Good owls battle bad owls for the future of all owlkind in Legends of the Guardians: The Owls of Ga’Hoole, an animated kids’ movie with eye-catching, super-detailed visual effects.
Amazing. Awe-inspiring, even. The visual effects. Just lovely. And the rest of the movie? Well… did I mention those pretty, pretty visuals?
Soren (voice of Jim Sturgess) is a young owl just learning to fly and full of the stories his dad tells about the Guardians of Ga’Hoole, a group of Jedi-like owls who protected the owl kingdoms from threats by bad guy owls. His brother Kludd (Ryan Kwanten), who is also learning to fly but isn’t a natural born flyer like Soren, doesn’t believe in all that folderol and is irked that their parents and their sister Eglantine (Adrienne DeFaria) tolerate Soren’s dreaminess. One day when they’re hopping around the branches of their family tree, practicing flight, they fall to the ground and are attacked by assorted teeth-having, bird-eating creatures. Because they aren’t quite able to fly on their own, they seem like goners until two bigger owls show up to rescue them — wait, are they rescuing the brothers or kidnapping them? Soon, Soren and Kludd find themselves in a dark and scary mountain range where they are told that they, along with other young kidnapped owls, are orphans and will now be taught to work for the Pure Ones. The Pure Ones are a group — led by Nyra (Helen Mirren) and her mate Metalbeak (Joel Edgerton), one of the bad guys in Soren’s dad’s stories — of genetically superior owls, so Nyra tells the young “orphans.” When a little owl, Gylfie (Emily Barclay), is pointed out as part of an inferior race of owls, Soren objects and he and Gylfie are sent to the hard-labor section of the mountain where the owls are moonblinked, put into a state of zombie-like acceptance of fate brought about by staring at the moon. Soren and Gylfie only pretend to get moonblinked and are able to escape by getting a crash course in flight from a guard. But when a fight ensues during their escape and Kludd gets a chance to join them, he chooses instead to stick with Nyra and become a member of the owl SS.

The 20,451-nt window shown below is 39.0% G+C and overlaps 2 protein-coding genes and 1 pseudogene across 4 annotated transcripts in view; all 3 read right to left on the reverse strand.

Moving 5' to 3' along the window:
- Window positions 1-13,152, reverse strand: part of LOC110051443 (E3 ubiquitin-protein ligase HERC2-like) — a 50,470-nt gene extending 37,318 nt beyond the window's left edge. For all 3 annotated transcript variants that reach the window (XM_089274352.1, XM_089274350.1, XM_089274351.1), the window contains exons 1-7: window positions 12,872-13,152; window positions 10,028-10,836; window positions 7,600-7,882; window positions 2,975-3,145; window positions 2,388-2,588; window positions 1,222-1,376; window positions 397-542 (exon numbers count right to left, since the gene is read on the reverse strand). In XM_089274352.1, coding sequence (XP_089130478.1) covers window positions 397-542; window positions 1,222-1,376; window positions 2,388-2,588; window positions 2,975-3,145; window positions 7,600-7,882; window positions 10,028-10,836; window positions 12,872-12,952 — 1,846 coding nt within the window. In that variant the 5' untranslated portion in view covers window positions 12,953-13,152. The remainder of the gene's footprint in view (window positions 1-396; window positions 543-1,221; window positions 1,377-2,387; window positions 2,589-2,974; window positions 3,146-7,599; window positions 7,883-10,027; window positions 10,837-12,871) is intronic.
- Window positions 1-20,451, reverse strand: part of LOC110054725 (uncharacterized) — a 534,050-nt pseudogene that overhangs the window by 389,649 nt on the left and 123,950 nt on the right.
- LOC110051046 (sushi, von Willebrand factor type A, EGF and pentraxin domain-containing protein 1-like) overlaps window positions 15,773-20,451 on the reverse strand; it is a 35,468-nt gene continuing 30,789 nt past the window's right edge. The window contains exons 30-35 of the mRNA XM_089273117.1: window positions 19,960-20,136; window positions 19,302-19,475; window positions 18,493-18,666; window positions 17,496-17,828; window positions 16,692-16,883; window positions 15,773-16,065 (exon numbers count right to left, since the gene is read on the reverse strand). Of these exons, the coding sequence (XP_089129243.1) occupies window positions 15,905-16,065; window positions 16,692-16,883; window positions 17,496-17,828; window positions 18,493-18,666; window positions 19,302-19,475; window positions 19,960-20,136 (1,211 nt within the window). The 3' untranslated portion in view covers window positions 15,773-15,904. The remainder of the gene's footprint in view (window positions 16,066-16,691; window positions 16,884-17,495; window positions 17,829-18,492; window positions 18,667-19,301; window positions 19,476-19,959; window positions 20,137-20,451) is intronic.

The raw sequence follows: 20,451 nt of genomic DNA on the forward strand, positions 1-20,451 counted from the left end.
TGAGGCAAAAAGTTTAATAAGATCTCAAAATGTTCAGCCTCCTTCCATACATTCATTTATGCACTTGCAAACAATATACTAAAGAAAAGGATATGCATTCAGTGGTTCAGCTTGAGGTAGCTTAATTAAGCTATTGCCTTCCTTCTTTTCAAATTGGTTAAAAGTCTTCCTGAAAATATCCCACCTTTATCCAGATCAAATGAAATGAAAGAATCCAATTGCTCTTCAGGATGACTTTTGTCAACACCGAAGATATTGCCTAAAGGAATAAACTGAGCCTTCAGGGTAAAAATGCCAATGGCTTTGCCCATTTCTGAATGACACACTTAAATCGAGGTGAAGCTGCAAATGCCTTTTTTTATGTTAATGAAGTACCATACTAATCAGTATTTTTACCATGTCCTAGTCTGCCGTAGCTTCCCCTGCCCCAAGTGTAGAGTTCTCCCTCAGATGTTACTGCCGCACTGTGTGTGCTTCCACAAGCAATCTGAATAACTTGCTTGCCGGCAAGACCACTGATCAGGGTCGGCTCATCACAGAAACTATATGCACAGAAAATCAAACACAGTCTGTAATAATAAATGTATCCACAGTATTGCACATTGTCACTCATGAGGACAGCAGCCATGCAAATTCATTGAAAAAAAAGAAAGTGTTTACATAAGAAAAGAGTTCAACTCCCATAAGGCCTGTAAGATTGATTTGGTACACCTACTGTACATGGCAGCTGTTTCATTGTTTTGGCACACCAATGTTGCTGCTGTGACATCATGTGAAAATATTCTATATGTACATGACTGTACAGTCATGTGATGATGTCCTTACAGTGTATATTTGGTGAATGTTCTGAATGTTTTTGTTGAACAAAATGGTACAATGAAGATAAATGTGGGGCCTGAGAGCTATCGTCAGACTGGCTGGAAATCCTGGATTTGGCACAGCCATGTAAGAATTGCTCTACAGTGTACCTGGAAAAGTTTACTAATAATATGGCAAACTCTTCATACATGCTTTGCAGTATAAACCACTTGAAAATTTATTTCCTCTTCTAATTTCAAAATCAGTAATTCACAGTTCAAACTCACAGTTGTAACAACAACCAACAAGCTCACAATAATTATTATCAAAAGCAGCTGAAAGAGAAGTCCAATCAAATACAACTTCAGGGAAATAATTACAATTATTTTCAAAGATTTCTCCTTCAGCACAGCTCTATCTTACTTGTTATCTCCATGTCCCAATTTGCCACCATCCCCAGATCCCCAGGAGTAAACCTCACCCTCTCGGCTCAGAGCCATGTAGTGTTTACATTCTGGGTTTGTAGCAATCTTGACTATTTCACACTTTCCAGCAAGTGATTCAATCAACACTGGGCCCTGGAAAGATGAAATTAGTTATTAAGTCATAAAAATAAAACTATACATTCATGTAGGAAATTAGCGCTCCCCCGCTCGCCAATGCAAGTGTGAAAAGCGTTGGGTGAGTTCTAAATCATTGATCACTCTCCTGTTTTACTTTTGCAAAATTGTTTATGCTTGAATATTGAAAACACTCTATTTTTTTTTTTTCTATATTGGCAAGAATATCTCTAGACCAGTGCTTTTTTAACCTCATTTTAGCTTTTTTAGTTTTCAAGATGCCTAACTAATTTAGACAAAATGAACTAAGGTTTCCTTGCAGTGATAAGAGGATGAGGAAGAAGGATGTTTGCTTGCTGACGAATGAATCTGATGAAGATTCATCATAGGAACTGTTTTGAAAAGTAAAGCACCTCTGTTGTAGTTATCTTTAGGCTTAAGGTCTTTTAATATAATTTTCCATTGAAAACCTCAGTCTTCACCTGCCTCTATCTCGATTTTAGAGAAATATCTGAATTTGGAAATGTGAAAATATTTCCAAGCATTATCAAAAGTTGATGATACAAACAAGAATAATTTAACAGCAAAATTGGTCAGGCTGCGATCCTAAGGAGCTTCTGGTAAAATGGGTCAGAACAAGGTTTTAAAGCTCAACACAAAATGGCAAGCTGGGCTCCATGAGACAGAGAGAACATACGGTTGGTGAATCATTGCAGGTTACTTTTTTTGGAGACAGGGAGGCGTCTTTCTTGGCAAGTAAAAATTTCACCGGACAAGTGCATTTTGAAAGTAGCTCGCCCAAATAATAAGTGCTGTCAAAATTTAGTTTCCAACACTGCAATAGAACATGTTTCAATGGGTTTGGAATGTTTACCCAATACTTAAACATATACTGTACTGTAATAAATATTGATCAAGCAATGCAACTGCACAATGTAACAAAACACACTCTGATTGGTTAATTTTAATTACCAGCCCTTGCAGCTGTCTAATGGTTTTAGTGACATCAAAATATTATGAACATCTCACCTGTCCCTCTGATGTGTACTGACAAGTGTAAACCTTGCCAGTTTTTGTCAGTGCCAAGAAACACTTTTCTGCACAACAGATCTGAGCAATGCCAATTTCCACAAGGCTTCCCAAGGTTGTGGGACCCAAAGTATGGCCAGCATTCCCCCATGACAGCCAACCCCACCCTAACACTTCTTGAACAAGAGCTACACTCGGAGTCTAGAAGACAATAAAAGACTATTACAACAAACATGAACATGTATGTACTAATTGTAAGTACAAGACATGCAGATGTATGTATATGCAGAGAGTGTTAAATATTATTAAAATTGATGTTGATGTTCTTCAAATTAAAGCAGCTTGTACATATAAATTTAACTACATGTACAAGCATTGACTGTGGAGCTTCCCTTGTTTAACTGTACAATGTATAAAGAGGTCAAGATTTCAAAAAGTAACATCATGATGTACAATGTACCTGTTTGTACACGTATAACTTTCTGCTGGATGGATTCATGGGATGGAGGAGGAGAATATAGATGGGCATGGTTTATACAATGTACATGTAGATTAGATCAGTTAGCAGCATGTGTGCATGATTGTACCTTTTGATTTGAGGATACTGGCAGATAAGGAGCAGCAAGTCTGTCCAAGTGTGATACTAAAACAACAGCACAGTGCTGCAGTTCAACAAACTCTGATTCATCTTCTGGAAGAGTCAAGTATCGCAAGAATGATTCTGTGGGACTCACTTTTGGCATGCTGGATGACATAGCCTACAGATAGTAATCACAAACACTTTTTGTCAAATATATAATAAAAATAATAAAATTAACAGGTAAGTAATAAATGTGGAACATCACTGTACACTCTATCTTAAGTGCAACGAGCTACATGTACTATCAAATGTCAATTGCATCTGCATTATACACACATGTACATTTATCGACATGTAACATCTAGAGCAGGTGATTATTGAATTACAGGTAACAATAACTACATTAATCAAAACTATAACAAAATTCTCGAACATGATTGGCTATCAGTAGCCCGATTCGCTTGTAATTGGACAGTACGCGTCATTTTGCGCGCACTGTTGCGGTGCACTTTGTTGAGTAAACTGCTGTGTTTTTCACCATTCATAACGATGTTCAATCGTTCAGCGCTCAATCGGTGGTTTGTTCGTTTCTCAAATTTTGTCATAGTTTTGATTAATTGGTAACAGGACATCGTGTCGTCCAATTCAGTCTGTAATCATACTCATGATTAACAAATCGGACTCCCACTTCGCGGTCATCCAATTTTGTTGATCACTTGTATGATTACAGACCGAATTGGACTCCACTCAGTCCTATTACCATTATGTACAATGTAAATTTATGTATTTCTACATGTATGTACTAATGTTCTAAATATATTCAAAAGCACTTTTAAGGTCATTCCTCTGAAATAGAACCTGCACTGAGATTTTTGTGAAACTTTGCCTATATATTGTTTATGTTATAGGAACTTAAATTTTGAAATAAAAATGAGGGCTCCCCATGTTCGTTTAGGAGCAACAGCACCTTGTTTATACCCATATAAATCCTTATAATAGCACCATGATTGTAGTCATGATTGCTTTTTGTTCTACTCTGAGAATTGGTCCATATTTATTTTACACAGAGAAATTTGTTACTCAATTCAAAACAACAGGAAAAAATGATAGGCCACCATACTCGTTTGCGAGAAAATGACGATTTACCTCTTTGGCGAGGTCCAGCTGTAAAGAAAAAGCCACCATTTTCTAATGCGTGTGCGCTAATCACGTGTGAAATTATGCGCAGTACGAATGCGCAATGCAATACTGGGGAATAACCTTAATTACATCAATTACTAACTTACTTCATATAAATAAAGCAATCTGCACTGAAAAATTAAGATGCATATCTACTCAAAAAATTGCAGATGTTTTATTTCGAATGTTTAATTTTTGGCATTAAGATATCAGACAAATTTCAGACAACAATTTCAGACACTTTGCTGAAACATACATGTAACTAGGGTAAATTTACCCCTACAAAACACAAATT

Because while these owls (voiced mostly by Brits) all seem to have vaguely Australian accents and Gaelic names the Pure Ones shtick is all Nazi.
Lots more happens after this — I’ve probably only walked you about 20 minutes into this movie which is just over an hour and a half but feels like it unfolds in an eternity of time. They journey to here, they have to discover something there; there are some more betrayals and a few big action scenes. And, again, it all looks great. Looks great. Despite being able to see the wind ruffle the features of our protagonist owls or see the bumps on their talons rendered with near-photo-like perfection, I just can’t bring myself to give a crap about owls. Owls in real life? Sure. Owls in nature films, where they swoop in to eat woodland creatures? Who wouldn’t like that? But these owls, with their emotionally flat faces and their empty-shell characters? Meh, what else is on?
Everything in this movie felt like the talking-tree sections of The Lord of the Rings movies. Sure, it looks good and I, you know, “get it” but I don’t care about these characters (and there are way too many of them) or their motivations. I mean, what are their motivations? There are a few characters who want to control the owl kingdom, but what does that even mean? These owls live in trees, eat mice, hock up pellets of indigestible mouse fur and bone, and lay eggs. Do they have some kind of representative government that is imperiled by the potential tyranny of these bad owls? I wouldn’t want to be ruled by anyone calling themselves the Pure Ones either but I’m not sure how owls are ruled by anyone. Do they pay taxes? Perhaps in mice? Will the Pure Ones impose such high mouse-tribute requirements that it will harm the small business owls?
Legends of the yada yada is the adaptation of three novels in a series of (more than a dozen) children’s books and so I assume that at least some of this will appeal to children. There is action and fighting, and some kids like that stuff. But it is also dark and filled with scary imagery of owls being tortured, enslaved and kidnapped. Not exactly the bedtime story you want to tell your four-year-old. And, the movie left me scared as well with the fact that it represents something like one-fifth of the existing stories in this universe and that it ended so cliff-hangerly I expected the old Batman “Tune in next week, same Bat-time, same Bat-channel” title card to precede the credits.
Good-looking? Yes, this movie is stunning. Filled with characters who are Brave and True? Yes, except where they are Evil and Cowardly. (There is good and there is bad and there is absolutely no gray in this movie — not an awful thing, necessarily, it’s just presented in a tiringly familiar Star Wars/Lord of the Rings way.) But, with its cumbersome mythology, nothing-special plot and forgettable characters, Legends of the Guardians: The Owls of Ga’Hoole wears you out in about the time it takes to say its title.
Rated PG for some sequences of scary action. Directed by Zack Snyder and written by John Orloff and Emil Stern (from the novels by Kathryn Lasky), Legends of the Guardians: The Owls of Ga’Hoole is an hour and 31 minutes long and distributed in wide release by Warner Bros.